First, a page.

had to make that 'ar shebang. So Dave
Dickman won't forget the war and the
bushwhackers very soon."
1. hanking nun for his kindness, arose
and bade him good-day. : As I passed
through the yard and out into the grove,
he 8 till sat in his large arm-chair, lov
ingly caressing a shepherd dog which
stood by his side, the picture of homely
comfort and rude contentment.
Friends Must Part.
About 11:45 Saturday night two mid
dle-aged men stopped in front of a house
on Essex street, and, after shaking
hands with an earnestness and solemnity
that were very affecting, one of them
said : " Good-night, Buggies," to which
the other responded, " Good-night,
Punky." Then both of them stared at
each other with wonderful intensity,
and finally grasped hands again. " You
feel quite well?" said Punky, with some
anxiety. " Never better," kindly vol
unteered Buggies, at the same time
turning around on one leg, and throwing
up one arm to snap his fingers, but
changing nis mind, and nastily clasping
Punky around the neck instead. Then
he straightened himself up and, looking.
solemnly at iTinky, extended ins Hand,
which that individual hastily grasped.
and wrung with a fervor that was sim
ply surprising, while both of them
stared at each other in a manner that
exhibited an extraordinary interest in
the object. " You are a firm friend of
mine," said Punky, with the tears gath
ering in his eyes. " So you are of
mine," asserted Buggies, in a broken
voice. Then they shook hands again.
" Nobody never seemed to understand
me as you do," said Punky, trembling
with suppressed emotion. " That's just
what Iv'e always said of you," main
tained Huggles with as much emphasis
as his awakened feelings would permit.
At this juncture the two were so thor
oughly absorbed in contemplating each
other's features as not to notice a night-
capped head peering out of an upper
window, and were lust preparing to
grasp hands once more in increased fer
vor, when a shrill voice screamed,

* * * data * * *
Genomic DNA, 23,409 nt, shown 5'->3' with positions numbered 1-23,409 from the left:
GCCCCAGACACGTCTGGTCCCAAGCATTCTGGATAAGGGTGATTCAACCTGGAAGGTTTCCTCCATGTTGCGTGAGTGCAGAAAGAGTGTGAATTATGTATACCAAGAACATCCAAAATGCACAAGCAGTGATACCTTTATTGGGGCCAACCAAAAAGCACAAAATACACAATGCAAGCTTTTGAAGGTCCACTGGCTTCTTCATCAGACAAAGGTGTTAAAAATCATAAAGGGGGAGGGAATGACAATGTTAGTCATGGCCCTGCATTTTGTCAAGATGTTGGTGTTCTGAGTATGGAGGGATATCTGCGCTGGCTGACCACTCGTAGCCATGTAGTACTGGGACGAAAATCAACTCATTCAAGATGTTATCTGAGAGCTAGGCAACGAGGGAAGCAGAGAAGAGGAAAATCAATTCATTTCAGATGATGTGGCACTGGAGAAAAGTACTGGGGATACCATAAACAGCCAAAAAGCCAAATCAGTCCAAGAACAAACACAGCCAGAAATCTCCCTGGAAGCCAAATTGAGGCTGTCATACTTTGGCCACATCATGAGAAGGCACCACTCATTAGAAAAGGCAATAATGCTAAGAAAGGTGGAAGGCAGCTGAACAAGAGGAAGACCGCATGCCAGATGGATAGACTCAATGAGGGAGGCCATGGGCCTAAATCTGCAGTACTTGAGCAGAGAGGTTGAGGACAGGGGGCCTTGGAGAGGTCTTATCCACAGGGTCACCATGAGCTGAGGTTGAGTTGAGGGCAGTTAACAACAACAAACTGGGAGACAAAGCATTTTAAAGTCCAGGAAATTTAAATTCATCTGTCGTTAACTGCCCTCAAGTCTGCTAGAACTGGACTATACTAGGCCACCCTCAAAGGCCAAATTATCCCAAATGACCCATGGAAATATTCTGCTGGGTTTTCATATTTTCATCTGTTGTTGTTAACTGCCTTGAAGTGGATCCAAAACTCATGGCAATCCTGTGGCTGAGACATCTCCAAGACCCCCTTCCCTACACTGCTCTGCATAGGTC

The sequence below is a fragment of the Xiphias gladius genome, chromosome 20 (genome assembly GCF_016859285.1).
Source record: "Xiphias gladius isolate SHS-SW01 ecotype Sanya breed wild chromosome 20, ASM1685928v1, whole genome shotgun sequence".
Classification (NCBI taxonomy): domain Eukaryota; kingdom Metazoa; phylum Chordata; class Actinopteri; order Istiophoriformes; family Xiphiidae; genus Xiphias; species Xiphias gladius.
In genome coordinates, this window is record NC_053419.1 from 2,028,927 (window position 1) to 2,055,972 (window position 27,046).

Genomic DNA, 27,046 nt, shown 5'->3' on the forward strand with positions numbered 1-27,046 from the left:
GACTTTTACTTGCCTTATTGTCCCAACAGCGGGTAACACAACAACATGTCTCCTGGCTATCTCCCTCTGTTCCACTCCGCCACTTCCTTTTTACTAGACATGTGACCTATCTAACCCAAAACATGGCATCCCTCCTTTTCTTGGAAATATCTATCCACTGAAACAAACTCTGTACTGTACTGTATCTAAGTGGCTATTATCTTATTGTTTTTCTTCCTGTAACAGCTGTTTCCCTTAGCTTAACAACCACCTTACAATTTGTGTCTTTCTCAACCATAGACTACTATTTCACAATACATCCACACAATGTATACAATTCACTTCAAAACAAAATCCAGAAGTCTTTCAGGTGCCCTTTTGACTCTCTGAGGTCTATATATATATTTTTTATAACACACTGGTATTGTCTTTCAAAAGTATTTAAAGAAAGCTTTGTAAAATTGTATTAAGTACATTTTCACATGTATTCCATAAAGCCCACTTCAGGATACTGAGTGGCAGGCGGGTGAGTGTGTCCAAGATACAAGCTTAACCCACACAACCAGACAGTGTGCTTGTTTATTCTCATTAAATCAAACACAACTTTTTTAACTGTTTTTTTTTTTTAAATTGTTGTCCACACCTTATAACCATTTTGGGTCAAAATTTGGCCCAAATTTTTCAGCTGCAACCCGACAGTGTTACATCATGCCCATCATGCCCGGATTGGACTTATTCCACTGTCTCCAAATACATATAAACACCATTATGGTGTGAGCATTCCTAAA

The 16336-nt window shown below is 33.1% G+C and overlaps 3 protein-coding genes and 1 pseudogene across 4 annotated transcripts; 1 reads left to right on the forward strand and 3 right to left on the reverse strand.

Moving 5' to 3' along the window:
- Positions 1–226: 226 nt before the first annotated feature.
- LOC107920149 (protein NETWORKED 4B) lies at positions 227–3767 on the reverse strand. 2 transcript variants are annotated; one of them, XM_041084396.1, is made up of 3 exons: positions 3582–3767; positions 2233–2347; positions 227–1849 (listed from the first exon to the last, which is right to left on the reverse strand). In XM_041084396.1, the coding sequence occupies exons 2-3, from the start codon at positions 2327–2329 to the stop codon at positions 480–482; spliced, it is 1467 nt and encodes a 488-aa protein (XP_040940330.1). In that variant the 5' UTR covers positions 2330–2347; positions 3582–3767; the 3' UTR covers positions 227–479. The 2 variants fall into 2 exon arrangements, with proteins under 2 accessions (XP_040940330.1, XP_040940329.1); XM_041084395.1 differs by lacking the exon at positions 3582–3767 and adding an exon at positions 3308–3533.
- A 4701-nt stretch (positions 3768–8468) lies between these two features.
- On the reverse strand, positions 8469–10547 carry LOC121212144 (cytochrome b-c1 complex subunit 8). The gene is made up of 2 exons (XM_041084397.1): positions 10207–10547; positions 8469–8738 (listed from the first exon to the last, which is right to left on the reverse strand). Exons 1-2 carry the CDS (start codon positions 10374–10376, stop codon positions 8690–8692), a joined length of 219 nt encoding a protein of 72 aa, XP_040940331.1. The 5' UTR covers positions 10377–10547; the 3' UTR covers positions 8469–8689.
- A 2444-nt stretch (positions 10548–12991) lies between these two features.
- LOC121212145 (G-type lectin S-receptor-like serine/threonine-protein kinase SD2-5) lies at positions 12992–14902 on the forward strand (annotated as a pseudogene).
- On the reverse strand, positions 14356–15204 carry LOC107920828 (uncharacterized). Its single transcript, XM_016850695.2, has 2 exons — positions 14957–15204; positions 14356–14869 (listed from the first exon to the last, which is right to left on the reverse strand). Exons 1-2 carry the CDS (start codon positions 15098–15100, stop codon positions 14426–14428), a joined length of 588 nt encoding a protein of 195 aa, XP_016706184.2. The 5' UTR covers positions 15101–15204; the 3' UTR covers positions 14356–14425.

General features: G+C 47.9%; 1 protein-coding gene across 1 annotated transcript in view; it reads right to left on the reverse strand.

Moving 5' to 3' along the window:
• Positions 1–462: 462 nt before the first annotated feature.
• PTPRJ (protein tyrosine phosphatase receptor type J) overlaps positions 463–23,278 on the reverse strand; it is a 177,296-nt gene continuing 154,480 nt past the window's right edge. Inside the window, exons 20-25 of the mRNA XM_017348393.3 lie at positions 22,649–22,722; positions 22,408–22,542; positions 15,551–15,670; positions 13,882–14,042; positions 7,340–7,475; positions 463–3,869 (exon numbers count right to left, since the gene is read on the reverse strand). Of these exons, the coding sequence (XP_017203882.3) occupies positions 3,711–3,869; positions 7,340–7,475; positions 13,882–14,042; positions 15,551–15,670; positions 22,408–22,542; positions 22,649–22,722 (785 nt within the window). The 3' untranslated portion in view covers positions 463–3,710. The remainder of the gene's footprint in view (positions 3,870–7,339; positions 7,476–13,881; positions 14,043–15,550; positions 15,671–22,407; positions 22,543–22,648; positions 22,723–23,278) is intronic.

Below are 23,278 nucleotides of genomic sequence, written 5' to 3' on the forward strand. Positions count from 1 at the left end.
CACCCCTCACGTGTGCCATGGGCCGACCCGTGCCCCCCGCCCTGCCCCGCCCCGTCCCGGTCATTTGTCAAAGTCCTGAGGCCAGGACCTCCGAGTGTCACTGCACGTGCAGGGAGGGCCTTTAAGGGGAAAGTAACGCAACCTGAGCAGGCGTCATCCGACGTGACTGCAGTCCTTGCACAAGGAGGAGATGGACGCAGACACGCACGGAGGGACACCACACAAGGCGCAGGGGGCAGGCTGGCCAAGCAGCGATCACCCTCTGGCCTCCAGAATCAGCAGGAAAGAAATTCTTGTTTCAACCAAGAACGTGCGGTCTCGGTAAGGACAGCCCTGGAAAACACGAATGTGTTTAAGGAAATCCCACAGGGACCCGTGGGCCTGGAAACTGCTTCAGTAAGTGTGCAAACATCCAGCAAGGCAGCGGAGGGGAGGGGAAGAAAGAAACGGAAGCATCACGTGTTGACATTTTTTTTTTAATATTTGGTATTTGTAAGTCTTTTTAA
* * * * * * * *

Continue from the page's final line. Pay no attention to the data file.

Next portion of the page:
(Jome home drunk again, will you i
and was immediately followed by a
bucket of water most unfortunately
aimed. The man called Punky imme
diately bolted over the fence, and
around to the back of the house, leaving
Mr. Bncrgles to look around for his hat,
which had been knocked off by the force
of the shower, and to dispose of him
self afterward as lie might gee proper.
The Yellowstone exploring expedition
has demonstrated tne fact that the river,
with but slight interruptions, is naviga
ble from the point at which it issues
from the mountains to its mouth, where
it falls into the Missouri. Its width
varies from 500 to 900 yards, the current
runs from three to four miles an hour.
and there are a few sand-bars that could
be moved at a little expense. The
stream is regarded as more suitable for
steamboat navigation than the upper
Missouri, and the opinion given by the
explorers is that it can be navigated by
boats drawing three feet of water from
the middle of May to tne nrstof August.
The total lensrth of the Yellowstone is
about 550 miles, and of this about 350
miles will soon be open to Western
steamboat trade. It passes through a
country that is heavily wooded and of
great fertility, and the stream near its
source opens up some of the finest
mountain scenery of our country. The
Yellowstone should be utilized by the
removal ox obstructions.
Field and Family.
The Oardener'a Monthly, in speaking
of the black knot on plum and cherry
trees, says it should be cut out as fast
as it appears, not as the black knot, but
as a mere sappy abrasure, green and
spongy, above the bark. It is no use to
cut it out after a month old. This delay
is probably the secret of many failures
in removing the black knot.
We do advise painting the shingle
roofs of buildings as a matter of econo
my. We have ample evidence that it.
pays to do so just as surely as it
pays to paint the balance of the ex
terior of any building. Jew lork
Fumigating poultry houses with sul
phur, thrown on glowing coals in an
earthen vessel, and keeping the house
closed for several hours, is said to be a
perfect remedy for insects of all kinds.
Tne poultry must be removed before the
The Stock Journal, after giving a
number of experiments in feeding corn
to pigs, remarks that these experiments
show that there is within a fraction of
twenty-four pounds of pork in a bushel
of corn ; and the effort of every farmer
should be to endeavor to get out as
much as he can of it. And to do this
he must have the right kind of hogs ;
they must be placed in the right condi
tion, and fed in the right manner, with
a view to profit.
An Ohio correspondent of the Coun
try Gentleman says : I am using a
remedy for driving away insects and
bugs that works to a charm, and if any
of your readers have not tried it, I ad
vise them to waste no time with soot,
ashes, etc., but ask their druggist to
order for them a pound of carbolic acid,
No. 5, which will cost 75 cents. If air
slaked lime is to be had, use a teaspoon
ful of acid to a quart of lime ; mix well,
and dust over the plant. One applica
tion is frequently sufficient. The cab
bage flea (Jumping Jack) threatened to
destroy my plants of cabbage and ruta
bagas, but one dose was sufficient to
clear the garden of them. If the lime